Toronto International Film Festival 2021 Review: The Guilty (2021)

Written by Taylor Baker

48/100

Before talking about Antoine Fuqua’s The Guilty one has to mention the Danish film on which it’s based. Gustav Möller’s Den skyldige which translates to The Guilty, was submitted by Denmark for their Foreign Language Category at the Oscars in 2019. All that to say Fuqua isn’t remaking a poor film, one that perhaps needs it. Instead he with Netflix is retelling nearly the same story from 3 years ago absent any meaningful reason other than the original wasn’t in English.

Fuqua is coming off his worst film to date in May on Paramount+ he released Infinite. Which starred a checked out Mark Wahlberg opposite of a dialed in maniacal Chiwetel Ejiofor. Fuqua’s gone back and forth with hits and misses his whole career. Whether you measure from critical acclaim or actual dough at the box office. The Guilty is a return to form in that it’s fine. It dots i’s it crosses t’s. He puts a great actor in front of his camera and makes him work. Jake Gyllenhaal is game. Chewing on the darkness and wheezing his way through conversations to save a little girl at the other end of the phone line.

It’s all just a little thin though. I can’t quite believe the circumstances surrounding our character Joe Baylor played by Gyllenhaal. He’s supposedly a complex and ranging bad guy. I mean he is one of our “guilty” from the title, after all. But he seems heroic not just for moments but nearly the entire runtime. And when his ugly moments do come out he seems pathetic rather than responsible. There’s a tonal loss of control from the originals central character Asger Hold performed expertly by Jakob Cedergren and this rendition.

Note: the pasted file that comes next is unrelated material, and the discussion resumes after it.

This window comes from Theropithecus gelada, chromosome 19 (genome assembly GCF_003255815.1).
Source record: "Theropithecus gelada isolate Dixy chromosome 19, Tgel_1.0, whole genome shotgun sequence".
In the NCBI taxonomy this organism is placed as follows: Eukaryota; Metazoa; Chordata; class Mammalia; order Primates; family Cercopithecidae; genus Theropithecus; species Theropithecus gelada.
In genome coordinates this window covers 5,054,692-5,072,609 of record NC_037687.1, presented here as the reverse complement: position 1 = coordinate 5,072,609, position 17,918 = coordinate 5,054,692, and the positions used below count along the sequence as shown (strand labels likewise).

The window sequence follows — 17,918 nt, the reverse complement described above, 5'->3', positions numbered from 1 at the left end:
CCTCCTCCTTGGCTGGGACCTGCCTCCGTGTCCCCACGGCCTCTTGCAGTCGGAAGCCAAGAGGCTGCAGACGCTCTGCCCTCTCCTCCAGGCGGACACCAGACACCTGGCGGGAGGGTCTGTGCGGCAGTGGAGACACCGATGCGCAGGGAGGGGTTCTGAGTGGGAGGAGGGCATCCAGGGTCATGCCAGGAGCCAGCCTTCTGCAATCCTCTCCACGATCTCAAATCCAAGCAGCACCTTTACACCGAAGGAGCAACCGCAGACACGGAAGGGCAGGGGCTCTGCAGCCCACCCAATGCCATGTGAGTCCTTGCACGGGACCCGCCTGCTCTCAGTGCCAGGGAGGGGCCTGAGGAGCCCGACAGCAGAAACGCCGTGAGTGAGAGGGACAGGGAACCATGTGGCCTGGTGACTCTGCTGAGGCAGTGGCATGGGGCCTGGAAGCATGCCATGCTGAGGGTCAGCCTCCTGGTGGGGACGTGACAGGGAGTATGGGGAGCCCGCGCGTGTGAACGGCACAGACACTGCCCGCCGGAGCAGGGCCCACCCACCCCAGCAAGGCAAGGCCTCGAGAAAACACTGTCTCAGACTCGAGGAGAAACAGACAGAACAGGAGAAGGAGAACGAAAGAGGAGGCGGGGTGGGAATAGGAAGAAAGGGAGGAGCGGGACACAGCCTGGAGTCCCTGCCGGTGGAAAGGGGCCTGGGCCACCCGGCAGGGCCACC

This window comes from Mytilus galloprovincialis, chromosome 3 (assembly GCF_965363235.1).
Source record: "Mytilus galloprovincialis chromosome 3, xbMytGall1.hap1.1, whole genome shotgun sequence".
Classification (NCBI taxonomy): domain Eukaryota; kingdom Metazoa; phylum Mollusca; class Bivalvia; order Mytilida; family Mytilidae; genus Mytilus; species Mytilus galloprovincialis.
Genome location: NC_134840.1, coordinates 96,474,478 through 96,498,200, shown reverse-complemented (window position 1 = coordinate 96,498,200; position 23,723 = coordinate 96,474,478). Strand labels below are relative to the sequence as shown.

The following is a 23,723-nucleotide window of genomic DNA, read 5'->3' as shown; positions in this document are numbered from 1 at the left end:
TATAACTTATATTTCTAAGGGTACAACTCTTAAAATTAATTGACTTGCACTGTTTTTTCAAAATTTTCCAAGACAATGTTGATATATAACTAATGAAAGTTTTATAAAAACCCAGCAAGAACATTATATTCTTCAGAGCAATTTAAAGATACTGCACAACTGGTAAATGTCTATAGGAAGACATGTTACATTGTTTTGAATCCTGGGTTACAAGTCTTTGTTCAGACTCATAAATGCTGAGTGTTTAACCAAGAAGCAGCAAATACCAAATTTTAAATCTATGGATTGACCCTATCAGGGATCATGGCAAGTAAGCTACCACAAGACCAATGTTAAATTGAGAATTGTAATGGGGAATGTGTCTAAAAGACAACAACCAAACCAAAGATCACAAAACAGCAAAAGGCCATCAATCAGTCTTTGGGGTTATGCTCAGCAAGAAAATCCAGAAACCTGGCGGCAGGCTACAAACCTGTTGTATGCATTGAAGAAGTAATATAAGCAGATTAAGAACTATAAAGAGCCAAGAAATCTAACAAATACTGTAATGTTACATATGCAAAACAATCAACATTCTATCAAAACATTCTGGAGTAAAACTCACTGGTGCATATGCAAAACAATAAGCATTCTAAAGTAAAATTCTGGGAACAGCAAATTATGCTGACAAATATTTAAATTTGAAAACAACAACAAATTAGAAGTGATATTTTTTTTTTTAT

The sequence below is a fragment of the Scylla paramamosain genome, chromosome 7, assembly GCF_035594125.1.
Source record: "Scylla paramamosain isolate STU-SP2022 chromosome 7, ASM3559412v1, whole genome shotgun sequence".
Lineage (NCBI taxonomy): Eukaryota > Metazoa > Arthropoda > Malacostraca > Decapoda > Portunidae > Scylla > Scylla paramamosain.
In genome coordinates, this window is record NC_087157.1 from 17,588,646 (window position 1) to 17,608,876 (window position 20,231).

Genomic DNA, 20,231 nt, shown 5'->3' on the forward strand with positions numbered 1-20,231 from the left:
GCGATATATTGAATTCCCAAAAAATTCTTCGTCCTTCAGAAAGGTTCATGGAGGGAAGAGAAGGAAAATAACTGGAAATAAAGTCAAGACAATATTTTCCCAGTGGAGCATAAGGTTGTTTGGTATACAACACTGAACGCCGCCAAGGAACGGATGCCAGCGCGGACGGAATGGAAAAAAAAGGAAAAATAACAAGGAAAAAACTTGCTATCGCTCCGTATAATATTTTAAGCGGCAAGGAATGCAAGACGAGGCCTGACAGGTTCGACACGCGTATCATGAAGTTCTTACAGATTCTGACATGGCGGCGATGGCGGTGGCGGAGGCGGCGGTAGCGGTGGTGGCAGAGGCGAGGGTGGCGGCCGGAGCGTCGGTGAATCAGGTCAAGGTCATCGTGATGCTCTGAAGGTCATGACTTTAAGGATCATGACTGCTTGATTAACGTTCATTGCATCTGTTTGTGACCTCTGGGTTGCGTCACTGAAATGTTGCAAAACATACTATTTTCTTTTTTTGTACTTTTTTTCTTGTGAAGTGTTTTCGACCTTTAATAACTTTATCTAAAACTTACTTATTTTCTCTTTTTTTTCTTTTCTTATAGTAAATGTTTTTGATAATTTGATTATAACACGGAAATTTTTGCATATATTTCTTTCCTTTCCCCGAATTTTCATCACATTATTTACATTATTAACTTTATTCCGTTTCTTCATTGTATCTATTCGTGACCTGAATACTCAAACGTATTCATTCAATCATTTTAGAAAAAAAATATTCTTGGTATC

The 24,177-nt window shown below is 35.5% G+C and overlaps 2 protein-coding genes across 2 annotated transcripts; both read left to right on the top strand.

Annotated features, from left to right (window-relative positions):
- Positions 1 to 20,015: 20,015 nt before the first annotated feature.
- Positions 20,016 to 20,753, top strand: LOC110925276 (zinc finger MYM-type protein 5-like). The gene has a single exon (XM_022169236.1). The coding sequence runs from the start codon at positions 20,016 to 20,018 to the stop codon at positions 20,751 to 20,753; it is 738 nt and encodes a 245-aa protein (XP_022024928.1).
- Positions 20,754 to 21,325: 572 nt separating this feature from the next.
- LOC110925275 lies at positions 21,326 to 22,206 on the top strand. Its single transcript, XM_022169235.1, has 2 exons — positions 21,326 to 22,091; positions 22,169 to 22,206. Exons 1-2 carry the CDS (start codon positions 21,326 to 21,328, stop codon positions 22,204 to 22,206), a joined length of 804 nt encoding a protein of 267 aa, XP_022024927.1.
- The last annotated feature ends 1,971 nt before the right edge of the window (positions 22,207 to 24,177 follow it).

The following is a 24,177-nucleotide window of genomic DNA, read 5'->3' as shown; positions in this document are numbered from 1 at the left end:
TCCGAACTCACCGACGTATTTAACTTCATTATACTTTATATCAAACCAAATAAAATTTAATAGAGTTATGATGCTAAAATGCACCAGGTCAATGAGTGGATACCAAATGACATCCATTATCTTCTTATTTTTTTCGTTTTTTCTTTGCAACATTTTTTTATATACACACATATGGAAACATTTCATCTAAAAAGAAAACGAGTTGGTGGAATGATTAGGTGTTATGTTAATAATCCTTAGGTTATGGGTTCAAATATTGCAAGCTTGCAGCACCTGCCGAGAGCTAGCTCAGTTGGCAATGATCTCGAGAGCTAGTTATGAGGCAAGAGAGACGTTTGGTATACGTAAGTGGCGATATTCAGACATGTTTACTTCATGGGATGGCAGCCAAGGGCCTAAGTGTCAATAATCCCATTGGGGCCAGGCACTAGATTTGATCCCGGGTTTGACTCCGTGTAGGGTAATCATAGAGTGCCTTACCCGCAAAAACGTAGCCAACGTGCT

Toronto International Film Festival 2021

Instead of sticking to the tight, suffocating atmosphere that worked so well, Fuqua opts instead to constantly look out through the TV screens to fires raging in LA. His message, themes if you want to be courteous enough to call them that are worn on his knuckles. He’s trying to juggle a bunch of different issues that in his own words preceding the film he wants to bring attention to. Well unfortunately, bringing attention to things and doing a service to them are very different and though his heart may be in the right place his storytelling wasn’t.

The Guilty is at it’s best Gyllenhaal is bug eyed on the phone with Emily and Abby. Trying to help them be reunited safely. The brief moments Gyllenhaal’s Officer Baylor shares with Ethan Hawke’s no bullshit Sgt. Bill Miller ring as a revelation. Hawke as voice actor is superb. Venomous, witty, clever, and insightful all through his annunciation. Once casting directors see what he can do I suspect there will be a late career boom of Ethan Hawke voice acting.

Fuqua’s “one roomer” does little to build on its predecessor. But it doesn’t do it a disservice. The original is undeniably better, but I expect this rendition to be receive lots more eyes with the language shift. Undoubtedly one of the better Netflix Original films to come out this year.

The Guilty Trailer

The Guilty was screened as part of the 2021 edition of the Toronto International Film Festival and will be available on Netflix starting October 1st, 2021.